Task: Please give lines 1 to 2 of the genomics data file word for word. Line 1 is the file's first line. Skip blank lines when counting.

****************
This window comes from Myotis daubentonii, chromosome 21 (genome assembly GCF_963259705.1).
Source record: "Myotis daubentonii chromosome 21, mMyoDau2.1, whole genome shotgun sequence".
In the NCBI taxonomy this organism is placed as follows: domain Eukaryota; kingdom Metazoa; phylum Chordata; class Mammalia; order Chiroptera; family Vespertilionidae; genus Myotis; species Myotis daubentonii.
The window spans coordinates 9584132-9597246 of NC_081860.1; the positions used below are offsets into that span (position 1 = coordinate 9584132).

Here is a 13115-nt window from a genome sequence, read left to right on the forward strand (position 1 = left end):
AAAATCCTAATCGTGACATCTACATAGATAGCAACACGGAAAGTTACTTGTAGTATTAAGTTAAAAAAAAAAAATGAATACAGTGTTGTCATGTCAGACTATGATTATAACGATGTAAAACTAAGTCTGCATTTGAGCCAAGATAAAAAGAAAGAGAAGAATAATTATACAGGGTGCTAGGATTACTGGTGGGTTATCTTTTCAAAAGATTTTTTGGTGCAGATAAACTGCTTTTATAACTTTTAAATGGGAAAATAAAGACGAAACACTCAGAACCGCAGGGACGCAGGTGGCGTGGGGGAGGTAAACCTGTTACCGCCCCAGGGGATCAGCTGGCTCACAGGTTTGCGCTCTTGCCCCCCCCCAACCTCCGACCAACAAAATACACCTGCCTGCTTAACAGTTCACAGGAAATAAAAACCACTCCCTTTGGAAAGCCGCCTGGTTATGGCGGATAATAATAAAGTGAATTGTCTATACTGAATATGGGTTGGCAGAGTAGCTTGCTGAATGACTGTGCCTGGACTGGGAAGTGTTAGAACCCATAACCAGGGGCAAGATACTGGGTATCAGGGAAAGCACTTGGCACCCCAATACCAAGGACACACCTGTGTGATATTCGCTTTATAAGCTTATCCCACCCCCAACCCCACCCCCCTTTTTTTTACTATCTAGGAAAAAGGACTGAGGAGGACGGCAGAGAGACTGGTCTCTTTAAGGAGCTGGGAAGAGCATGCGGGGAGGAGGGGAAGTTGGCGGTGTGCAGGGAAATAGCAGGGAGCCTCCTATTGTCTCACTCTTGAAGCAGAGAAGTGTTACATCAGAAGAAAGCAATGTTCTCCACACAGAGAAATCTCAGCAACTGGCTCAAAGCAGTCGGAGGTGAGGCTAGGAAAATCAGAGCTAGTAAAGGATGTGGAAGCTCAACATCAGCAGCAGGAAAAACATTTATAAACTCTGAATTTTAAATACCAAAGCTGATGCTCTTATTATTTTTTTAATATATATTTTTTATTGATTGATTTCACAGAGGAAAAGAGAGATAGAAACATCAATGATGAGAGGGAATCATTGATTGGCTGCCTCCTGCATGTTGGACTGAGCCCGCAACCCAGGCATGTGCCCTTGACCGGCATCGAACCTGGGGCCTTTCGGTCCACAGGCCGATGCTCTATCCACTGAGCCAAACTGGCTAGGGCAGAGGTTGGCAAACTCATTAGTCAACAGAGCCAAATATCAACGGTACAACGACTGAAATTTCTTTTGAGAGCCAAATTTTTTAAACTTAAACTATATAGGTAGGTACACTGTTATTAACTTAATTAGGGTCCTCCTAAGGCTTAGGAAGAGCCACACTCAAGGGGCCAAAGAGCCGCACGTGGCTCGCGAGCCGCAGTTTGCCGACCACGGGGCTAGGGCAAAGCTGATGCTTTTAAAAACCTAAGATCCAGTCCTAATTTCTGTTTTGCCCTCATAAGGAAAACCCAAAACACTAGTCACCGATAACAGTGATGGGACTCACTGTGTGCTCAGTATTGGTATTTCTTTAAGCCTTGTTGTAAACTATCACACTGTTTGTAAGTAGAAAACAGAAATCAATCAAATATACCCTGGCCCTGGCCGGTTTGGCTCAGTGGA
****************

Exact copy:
This window comes from Myotis daubentonii, chromosome 21 (genome assembly GCF_963259705.1).
Source record: "Myotis daubentonii chromosome 21, mMyoDau2.1, whole genome shotgun sequence".